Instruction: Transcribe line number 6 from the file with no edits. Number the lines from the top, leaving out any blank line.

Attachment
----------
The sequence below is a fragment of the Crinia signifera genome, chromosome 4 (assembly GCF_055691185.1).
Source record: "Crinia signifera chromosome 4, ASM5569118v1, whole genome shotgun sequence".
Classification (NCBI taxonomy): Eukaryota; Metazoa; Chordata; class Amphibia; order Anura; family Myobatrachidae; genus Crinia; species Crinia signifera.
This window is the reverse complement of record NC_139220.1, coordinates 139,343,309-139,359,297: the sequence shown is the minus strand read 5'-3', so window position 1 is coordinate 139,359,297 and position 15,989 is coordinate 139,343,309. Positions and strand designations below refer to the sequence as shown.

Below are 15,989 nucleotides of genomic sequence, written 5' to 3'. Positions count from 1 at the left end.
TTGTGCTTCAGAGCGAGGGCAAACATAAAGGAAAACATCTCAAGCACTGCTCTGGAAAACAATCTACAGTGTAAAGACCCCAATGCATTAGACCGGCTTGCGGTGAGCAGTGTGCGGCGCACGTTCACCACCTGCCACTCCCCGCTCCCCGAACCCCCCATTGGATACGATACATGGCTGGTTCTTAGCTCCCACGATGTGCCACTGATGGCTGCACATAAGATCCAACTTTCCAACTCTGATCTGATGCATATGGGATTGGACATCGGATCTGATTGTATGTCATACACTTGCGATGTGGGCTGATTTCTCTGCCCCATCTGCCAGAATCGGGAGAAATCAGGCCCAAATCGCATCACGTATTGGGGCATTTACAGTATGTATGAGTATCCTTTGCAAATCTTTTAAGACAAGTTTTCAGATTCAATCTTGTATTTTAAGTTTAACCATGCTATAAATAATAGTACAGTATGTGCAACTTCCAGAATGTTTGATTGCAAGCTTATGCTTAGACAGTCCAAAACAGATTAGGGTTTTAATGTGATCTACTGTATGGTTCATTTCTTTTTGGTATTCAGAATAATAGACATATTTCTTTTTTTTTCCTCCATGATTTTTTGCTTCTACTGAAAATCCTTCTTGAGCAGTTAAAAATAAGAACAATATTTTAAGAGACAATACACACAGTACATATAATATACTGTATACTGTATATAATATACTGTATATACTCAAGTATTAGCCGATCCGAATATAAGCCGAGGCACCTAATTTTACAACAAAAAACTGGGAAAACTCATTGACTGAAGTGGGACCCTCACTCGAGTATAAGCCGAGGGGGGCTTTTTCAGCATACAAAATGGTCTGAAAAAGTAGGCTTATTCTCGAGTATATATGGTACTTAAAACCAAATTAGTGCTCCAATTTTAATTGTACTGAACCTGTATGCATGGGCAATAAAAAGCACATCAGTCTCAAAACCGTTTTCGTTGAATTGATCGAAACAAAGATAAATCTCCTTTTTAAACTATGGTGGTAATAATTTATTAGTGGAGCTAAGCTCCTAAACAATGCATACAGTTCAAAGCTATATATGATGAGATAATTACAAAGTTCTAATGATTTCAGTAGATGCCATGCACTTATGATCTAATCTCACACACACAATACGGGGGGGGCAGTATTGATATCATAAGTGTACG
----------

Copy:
TTGTGCTTCAGAGCGAGGGCAAACATAAAGGAAAACATCTCAAGCACTGCTCTGGAAAACAATCTACAGTGTAAAGACCCCAATGCATTAGACCGGCTTGCGGTGAGCAGTGTGCGGCGCACGTTCACCACCTGCCACTCCCCGCTCCCCGAACCCCCCATTGGATACGATACATGGCTGGTTCTTAGCTCCCACGATGTGCCACTGATGGCTGCACATAAGATCCAACTTTCCAACTCTGATCTGATGCATATGGGATTGGACATCGGATCTGATTGTATGTCATACACTTGCGATGTGGGCTGATTTCTCTGCCCCATCTGCCAGAATCGGGAGAAATCAGGCCCAAATCGCATCACGTATTGGGGCATTTACAGTATGTATGAGTATCCTTTGCAAATCTTTTAAGACAAGTTTTCAGATTCAATCTTGTATTTTAAGTTTAACCATGCTATAAATAATAGTACAGTATGTGCAACTTCCAGAATGTTTGATTGCAAGCTTATGCTTAGACAGTCCAAAACAGATTAGGGTTTTAATGTGATCTACTGTATGGTTCATTTCTTTTTGGTATTCAGAATAATAGACATATTTCTTTTTTTTTCCTCCATGATTTTTTGCTTCTACTGAAAATCCTTCTTGAGCAGTTAAAAATAAGAACAATATTTTAAGAGACAATACACACAGTACATATAATATACTGTATACTGTATATAATATACTGTATATACTCAAGTATTAGCCGATCCGAATATAAGCCGAGGCACCTAATTTTACAACAAAAAACTGGGAAAACTCATTGACTGAAGTGGGACCCTCACTCGAGTATAAGCCGAGGGGGGCTTTTTCAGCATACAAAATGGTCTGAAAAAGTAGGCTTATTCTCGAGTATATATGGTACTTAAAACCAAATTAGTGCTCCAATTTTAATTGTACTGAACCTGTATGCATGGGCAATAAAAAGCACATCAGTCTCAAAACCGTTTTCGTTGAATTGATCGAAACAAAGATAAATCTCCTTTTTAAACTATGGTGGTAATAATTTATTAGTGGAGCTAAGCTCCTAAACAATGCATACAGTTCAAAGCTATATATGATGAGATAATTACAAAGTTCTAATGATTTCAGTAGATGCCATGCACTTATGATCTAATCTCACACACACAATACGGGGGGGGCAGTATTGATATCATAAGTGTACG